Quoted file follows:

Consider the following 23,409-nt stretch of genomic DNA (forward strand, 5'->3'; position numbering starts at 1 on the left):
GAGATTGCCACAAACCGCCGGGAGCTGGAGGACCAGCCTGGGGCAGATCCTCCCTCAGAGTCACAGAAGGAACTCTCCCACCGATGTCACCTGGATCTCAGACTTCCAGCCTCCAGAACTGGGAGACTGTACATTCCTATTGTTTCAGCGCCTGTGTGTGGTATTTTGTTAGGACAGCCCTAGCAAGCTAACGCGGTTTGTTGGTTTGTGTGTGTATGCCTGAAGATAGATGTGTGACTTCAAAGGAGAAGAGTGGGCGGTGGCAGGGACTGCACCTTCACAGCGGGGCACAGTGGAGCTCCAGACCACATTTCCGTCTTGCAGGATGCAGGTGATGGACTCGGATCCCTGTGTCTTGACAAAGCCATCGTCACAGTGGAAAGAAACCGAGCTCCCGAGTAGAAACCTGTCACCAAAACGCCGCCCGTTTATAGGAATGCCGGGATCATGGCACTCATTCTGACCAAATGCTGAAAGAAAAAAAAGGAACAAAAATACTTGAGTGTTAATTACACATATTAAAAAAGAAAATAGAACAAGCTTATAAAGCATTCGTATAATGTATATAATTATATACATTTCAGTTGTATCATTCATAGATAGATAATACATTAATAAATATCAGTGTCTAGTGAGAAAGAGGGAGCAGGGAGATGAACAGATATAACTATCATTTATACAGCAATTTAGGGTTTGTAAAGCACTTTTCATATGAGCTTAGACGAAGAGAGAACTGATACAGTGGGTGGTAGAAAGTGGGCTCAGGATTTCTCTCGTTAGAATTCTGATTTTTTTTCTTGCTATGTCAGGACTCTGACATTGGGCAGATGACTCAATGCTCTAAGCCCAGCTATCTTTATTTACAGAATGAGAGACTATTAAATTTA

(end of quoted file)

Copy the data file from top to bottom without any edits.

Consider the following 23,409-nt stretch of genomic DNA (forward strand, 5'->3'; position numbering starts at 1 on the left):
GAGATTGCCACAAACCGCCGGGAGCTGGAGGACCAGCCTGGGGCAGATCCTCCCTCAGAGTCACAGAAGGAACTCTCCCACCGATGTCACCTGGATCTCAGACTTCCAGCCTCCAGAACTGGGAGACTGTACATTCCTATTGTTTCAGCGCCTGTGTGTGGTATTTTGTTAGGACAGCCCTAGCAAGCTAACGCGGTTTGTTGGTTTGTGTGTGTATGCCTGAAGATAGATGTGTGACTTCAAAGGAGAAGAGTGGGCGGTGGCAGGGACTGCACCTTCACAGCGGGGCACAGTGGAGCTCCAGACCACATTTCCGTCTTGCAGGATGCAGGTGATGGACTCGGATCCCTGTGTCTTGACAAAGCCATCGTCACAGTGGAAAGAAACCGAGCTCCCGAGTAGAAACCTGTCACCAAAACGCCGCCCGTTTATAGGAATGCCGGGATCATGGCACTCATTCTGACCAAATGCTGAAAGAAAAAAAAGGAACAAAAATACTTGAGTGTTAATTACACATATTAAAAAAGAAAATAGAACAAGCTTATAAAGCATTCGTATAATGTATATAATTATATACATTTCAGTTGTATCATTCATAGATAGATAATACATTAATAAATATCAGTGTCTAGTGAGAAAGAGGGAGCAGGGAGATGAACAGATATAACTATCATTTATACAGCAATTTAGGGTTTGTAAAGCACTTTTCATATGAGCTTAGACGAAGAGAGAACTGATACAGTGGGTGGTAGAAAGTGGGCTCAGGATTTCTCTCGTTAGAATTCTGATTTTTTTTCTTGCTATGTCAGGACTCTGACATTGGGCAGATGACTCAATGCTCTAAGCCCAGCTATCTTTATTTACAGAATGAGAGACTATTAAATTTA